Ep. 5 – Dedication to Education

The miserable life without carbs. For some reason, people actually like following this type of diet. Which is cool, because it definitely works for fat loss.
We know this from studies and from every keto enthusiast who does keto telling you that they do keto and how amazing keto is. But, should you go keto too? Before we start blending up avocados and drinking them, here’s what you need to know. Keto, or ketogenic diets aim to restrict carbohydrates to approx 5-10% of total calorie intake, which in most cases is about 50g of carbs. This is then combined with a moderate protein intake with the remainder of your calories coming from fat, which equates to 60-80%.
So, the question is; why? Why is there a need? The goal of following a keto diet is to become in a state of ketosis by slashing the carbs from your diet. This in return will remove insulin’s fat burning inhibitory action and therefore allows for fat burning to commence. Which, you know, makes some sense. But, as we now well know, this theory has been dismissed. Because, calories are king.
In addition to this, carb:fat ratios are pretty much background noise when protein intake is set. To put this simply, when a calorie restriction is in place and has ample amounts of protein, you can do whatever you want with the remainder of your calories. For fat loss purposes only, it really doesn’t matter. With most calorie restricted diets, It’s how many calories protein displace rather than the carb:fat ratios. So, when studies suggest that low carb diets are superior, it’s mainly down to the high protein content and not necessarily the amount of carbs eaten.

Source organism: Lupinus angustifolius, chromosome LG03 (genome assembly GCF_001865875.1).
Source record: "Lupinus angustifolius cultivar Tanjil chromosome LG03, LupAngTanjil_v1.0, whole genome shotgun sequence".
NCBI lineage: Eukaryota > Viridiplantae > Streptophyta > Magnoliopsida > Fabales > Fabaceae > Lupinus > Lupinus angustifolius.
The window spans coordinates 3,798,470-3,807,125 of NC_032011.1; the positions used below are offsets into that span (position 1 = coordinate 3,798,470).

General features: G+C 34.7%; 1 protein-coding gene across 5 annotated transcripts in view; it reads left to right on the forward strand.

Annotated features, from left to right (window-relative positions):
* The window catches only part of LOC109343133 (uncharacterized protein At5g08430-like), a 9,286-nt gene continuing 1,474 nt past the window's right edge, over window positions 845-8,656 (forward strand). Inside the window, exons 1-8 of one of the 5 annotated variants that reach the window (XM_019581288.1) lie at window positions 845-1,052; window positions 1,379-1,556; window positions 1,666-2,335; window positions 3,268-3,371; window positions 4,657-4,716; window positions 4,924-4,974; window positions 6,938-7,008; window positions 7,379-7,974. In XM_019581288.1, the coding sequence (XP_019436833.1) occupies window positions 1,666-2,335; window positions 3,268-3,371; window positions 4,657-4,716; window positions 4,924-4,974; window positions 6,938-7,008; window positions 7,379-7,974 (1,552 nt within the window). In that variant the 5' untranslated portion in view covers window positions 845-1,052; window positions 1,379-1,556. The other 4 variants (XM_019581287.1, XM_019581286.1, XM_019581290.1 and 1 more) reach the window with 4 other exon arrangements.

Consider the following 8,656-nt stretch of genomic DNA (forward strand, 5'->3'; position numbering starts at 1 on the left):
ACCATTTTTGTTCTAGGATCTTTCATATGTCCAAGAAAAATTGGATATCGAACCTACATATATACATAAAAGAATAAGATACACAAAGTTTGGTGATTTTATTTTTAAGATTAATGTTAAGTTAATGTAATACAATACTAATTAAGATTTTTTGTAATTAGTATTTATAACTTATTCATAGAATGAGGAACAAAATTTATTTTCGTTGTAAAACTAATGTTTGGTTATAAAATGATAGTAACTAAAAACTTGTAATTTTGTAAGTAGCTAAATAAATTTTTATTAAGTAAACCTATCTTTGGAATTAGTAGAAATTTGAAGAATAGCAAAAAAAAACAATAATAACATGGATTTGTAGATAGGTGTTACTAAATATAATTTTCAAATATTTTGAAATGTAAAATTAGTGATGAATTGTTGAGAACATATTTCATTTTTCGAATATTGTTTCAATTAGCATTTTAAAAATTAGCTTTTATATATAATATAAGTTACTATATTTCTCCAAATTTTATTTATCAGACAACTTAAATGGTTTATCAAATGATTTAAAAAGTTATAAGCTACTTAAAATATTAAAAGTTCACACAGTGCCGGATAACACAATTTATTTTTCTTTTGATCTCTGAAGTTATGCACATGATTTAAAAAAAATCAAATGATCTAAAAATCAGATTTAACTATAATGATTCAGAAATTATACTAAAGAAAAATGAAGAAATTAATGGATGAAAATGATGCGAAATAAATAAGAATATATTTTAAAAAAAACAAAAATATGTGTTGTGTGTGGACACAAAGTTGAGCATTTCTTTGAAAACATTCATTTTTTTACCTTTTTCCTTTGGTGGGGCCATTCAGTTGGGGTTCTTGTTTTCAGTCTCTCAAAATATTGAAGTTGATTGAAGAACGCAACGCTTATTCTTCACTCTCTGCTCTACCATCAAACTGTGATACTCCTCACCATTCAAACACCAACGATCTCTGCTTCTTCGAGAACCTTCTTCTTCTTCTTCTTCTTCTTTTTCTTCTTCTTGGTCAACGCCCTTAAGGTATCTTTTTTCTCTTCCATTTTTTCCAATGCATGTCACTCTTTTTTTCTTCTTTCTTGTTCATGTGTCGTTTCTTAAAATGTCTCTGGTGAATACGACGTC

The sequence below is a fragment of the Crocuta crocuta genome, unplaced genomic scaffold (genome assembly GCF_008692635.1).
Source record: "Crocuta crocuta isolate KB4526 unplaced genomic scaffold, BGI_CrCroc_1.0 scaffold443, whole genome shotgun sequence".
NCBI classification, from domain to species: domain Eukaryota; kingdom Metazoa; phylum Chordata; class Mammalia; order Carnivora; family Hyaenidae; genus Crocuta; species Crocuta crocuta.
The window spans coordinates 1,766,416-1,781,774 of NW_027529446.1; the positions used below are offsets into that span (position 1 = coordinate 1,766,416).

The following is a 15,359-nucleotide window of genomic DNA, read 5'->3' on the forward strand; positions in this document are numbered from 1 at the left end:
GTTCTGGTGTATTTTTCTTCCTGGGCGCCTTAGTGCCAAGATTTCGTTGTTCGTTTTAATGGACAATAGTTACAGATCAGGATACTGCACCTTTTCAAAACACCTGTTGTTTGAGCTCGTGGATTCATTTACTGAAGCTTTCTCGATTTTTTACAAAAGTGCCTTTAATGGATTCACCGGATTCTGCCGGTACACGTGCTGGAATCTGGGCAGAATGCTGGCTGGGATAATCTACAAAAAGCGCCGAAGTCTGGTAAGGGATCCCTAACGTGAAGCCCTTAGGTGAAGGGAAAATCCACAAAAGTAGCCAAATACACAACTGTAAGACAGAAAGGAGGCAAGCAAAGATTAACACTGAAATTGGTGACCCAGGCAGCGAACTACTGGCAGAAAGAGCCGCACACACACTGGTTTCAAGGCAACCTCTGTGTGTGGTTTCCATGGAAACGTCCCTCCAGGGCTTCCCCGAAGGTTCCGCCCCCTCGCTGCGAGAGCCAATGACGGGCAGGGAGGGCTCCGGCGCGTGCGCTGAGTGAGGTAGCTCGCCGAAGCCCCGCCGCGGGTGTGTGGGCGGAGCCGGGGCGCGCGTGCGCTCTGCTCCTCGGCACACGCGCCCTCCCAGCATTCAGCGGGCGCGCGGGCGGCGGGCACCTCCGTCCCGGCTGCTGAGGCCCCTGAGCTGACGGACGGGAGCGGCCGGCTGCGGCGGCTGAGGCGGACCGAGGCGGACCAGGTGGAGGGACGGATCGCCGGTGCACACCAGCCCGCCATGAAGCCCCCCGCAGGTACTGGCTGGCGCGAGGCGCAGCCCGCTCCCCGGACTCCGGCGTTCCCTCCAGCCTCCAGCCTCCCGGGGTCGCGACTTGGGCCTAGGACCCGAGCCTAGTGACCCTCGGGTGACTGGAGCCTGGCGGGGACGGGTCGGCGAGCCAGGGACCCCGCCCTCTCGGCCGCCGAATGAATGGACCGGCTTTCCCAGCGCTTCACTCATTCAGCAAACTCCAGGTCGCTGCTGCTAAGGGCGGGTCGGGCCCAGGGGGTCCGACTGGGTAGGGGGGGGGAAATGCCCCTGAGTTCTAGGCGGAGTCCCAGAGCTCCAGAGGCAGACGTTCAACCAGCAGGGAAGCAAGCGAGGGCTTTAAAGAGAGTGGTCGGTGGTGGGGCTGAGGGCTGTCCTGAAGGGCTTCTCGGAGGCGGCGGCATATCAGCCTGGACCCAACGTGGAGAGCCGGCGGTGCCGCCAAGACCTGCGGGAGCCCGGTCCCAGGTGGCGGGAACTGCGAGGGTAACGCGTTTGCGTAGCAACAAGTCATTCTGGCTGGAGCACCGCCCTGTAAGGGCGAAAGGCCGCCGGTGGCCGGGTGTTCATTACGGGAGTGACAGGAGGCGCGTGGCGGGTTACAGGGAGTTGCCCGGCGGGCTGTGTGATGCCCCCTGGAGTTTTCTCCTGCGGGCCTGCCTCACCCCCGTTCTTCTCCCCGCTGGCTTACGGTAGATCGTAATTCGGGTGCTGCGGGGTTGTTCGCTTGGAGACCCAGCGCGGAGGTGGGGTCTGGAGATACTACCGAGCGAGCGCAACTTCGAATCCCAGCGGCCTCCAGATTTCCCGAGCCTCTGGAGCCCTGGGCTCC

However. One noticeable superiority to keto diets is appetite suppression. Keto suppresses our hunger hormone; Ghrelin. This in return can help with portion and calorie control which may aid with fat loss. Is this down to increased ketone production or simply by having more protein and fat in the diet? I don’t really know. Either way, it fills you up a little more. Anecdotally, keto diets also improve energy and well-being after the initial adaptation phase. So, same rates of fat loss, less hunger and more energy?
Sign me up. Oh, but your performance will most likely suck. If you’re an athlete, this will take a big hit. Their is some evidence showing that it aids with ultra endurance events and perhaps doesn’t completely ruin recreational gym performances. But for athletes competing at high levels, it’s a no go from me as it has a general trend to make you worse. Since athletes need to perform, they can still lose body fat and aid performance with a higher amount of carbohydrates (even within a calorie restricted diet).
So, for me, this is my default recommendation for them. Plus, why would you want to cut out carbs? Both are equal for fat loss, but you get to eat pasta in one. No brainer for the avid trainer.

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